One Smart Little Fox

By Donna DuBreuil, President,
Ottawa-Carleton Wildlife Centre – www.wildlifeinfo.ca
View PDF

Having the privilege of getting to know wild mammals when we did wildlife rehabilitation has reinforced our commitment to giving the community a better appreciation of them.

The little red fox (Vulpes vulpes) was found in a ditch, close to where his mother had been killed by a car. The vixen had been hit while moving her offspring but, save for several scrapes, this tiny fox had been lucky enough to have been thrown clear.

Terrified and shaking with fear, he would lunge making threatening noises but which sounded more like a feeble sneeze. We knew we had to overcome his fear and meet his need for warmth, food, and a sense of security – the primary needs of all young animals including the human animal – to ensure normal social development.

Barely four weeks old, it was fascinating to watch his early development and learn just how much a fox’s behaviour is instinct – bred in the bone so to speak. His play routines involved sneaking up and jumping on an old sock, wrestling it into submission or grabbing some treasure and frantically searching for a place to cache it.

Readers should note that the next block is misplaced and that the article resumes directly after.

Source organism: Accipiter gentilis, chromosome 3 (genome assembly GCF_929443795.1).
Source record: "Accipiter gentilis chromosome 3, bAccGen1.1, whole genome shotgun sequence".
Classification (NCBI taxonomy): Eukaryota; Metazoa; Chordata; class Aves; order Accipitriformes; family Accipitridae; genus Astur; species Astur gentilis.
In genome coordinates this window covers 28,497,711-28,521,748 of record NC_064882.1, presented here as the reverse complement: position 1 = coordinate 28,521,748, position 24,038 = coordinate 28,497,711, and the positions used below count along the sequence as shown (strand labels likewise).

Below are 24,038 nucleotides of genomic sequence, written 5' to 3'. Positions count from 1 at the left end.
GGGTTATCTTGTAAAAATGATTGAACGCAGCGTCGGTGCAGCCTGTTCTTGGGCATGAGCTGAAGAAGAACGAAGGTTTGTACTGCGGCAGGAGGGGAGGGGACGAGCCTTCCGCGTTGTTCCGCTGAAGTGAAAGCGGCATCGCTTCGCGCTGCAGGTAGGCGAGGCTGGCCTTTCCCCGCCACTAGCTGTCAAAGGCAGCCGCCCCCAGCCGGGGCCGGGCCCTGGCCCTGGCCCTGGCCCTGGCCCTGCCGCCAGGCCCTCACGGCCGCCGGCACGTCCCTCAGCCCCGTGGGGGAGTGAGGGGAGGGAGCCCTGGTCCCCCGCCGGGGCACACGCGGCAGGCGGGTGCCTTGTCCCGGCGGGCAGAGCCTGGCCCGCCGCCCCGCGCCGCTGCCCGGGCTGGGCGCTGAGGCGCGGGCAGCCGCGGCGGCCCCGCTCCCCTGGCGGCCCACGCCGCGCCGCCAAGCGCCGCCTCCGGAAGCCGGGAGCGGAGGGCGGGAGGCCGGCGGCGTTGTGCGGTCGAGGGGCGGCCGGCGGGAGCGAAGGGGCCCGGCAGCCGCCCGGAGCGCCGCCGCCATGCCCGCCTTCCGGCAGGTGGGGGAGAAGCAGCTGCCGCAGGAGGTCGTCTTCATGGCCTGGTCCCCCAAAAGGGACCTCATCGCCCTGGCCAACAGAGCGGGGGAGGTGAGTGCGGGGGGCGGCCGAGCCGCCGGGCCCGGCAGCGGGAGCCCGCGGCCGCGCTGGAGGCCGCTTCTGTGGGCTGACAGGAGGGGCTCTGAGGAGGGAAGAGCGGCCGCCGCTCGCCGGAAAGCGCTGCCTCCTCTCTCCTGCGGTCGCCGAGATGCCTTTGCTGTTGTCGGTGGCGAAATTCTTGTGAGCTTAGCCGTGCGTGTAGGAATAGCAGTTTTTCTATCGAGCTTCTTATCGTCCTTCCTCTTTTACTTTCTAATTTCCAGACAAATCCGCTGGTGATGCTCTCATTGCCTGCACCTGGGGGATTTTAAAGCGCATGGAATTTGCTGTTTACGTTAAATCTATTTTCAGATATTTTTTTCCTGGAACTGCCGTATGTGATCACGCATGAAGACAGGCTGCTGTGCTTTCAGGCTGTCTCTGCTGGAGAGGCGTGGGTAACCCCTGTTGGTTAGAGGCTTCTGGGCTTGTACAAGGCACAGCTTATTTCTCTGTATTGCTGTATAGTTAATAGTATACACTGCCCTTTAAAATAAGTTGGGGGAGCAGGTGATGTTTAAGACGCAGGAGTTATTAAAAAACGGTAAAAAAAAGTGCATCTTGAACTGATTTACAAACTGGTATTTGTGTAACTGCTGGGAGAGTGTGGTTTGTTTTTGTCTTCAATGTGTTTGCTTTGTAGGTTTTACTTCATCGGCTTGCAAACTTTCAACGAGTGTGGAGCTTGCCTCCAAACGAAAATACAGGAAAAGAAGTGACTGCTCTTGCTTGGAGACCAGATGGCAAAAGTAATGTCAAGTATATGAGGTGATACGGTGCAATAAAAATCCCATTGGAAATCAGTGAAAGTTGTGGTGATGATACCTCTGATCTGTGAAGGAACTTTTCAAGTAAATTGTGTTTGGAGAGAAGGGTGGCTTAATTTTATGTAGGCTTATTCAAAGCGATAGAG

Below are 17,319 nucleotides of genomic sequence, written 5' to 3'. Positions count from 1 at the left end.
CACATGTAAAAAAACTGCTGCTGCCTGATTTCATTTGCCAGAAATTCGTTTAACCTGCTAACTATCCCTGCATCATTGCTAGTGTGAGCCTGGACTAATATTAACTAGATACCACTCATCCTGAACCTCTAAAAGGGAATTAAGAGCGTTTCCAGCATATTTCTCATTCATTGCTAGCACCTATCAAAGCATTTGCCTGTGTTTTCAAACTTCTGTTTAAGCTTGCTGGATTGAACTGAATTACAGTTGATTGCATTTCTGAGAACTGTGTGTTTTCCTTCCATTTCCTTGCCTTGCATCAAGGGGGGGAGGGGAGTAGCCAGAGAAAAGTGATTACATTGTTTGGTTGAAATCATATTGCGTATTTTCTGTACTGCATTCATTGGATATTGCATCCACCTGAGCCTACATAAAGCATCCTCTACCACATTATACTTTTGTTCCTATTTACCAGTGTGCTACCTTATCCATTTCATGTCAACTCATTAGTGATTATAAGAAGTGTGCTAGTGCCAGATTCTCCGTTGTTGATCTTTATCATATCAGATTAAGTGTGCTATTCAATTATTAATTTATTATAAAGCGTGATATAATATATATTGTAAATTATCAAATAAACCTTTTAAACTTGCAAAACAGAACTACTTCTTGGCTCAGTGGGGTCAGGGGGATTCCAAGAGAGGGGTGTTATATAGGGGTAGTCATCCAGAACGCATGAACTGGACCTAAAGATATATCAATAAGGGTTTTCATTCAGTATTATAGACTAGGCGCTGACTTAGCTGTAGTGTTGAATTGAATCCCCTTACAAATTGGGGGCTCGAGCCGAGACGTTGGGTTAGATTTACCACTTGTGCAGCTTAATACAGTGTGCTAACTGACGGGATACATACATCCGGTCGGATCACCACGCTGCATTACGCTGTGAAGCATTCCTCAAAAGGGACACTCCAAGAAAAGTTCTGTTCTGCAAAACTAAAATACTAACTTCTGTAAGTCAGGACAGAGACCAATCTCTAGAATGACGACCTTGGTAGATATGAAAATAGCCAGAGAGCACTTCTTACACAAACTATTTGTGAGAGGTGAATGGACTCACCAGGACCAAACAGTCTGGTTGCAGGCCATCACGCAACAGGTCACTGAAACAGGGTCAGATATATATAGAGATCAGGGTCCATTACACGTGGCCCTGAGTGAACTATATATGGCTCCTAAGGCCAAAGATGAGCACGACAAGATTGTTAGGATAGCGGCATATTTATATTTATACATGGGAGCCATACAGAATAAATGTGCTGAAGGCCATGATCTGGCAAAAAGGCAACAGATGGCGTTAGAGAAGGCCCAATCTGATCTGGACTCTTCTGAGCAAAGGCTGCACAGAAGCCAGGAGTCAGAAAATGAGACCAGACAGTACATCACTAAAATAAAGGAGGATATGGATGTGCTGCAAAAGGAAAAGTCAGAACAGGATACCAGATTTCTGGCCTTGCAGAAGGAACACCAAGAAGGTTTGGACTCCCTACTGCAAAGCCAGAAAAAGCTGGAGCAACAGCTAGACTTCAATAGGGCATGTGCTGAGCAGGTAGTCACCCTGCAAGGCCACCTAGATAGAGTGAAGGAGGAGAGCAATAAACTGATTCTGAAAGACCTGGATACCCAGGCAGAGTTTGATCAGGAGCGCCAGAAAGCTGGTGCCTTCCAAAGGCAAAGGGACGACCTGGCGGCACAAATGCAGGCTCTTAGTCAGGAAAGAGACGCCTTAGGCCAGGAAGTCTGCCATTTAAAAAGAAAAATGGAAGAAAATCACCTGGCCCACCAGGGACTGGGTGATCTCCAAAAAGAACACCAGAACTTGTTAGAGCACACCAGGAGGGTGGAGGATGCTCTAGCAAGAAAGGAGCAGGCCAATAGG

Observing the differences in his response to my husband, Gary, and me taught us about the relationship between the kits and their parents – the dog or male fox and the vixen. It is in late January that red foxes (often monogamous) mate. After a gestation period of approximately 52 days, the kits are born.

The average litter contains five helpless babies weighing less than a quarter of a pound, the vixen staying with them constantly, acting as a thermal blanket in the still frozen ground of March. During this time, the dog fox brings food to the vixen and continues to share parenting responsibilities until well after the young are weaned and foraging on their own.

This early bond between the kits and parents explained the attachment this little fox developed with me. He would emit a strange melodic greeting call when he heard my voice. It would be followed by an exuberant welcome where he would circle around me, crouched low to the ground, tail moving furiously, ears flat back and a facial expression resembling a lopsided grin before attempting to nudge the corners of my mouth with his muzzle. He would then roll over on his back with legs up in the air, part of the food-begging and submissive behaviour shown by young foxes to their parents in the wild.

He was soon joined by a pair of smaller orphaned foxes and they quickly became a family, going onto the next leg of their rehabilitative care. But that is another great story for another time.

This entry was posted in Getting To Know Wildlife Series - 2011. Bookmark the permalink.

Comments are closed.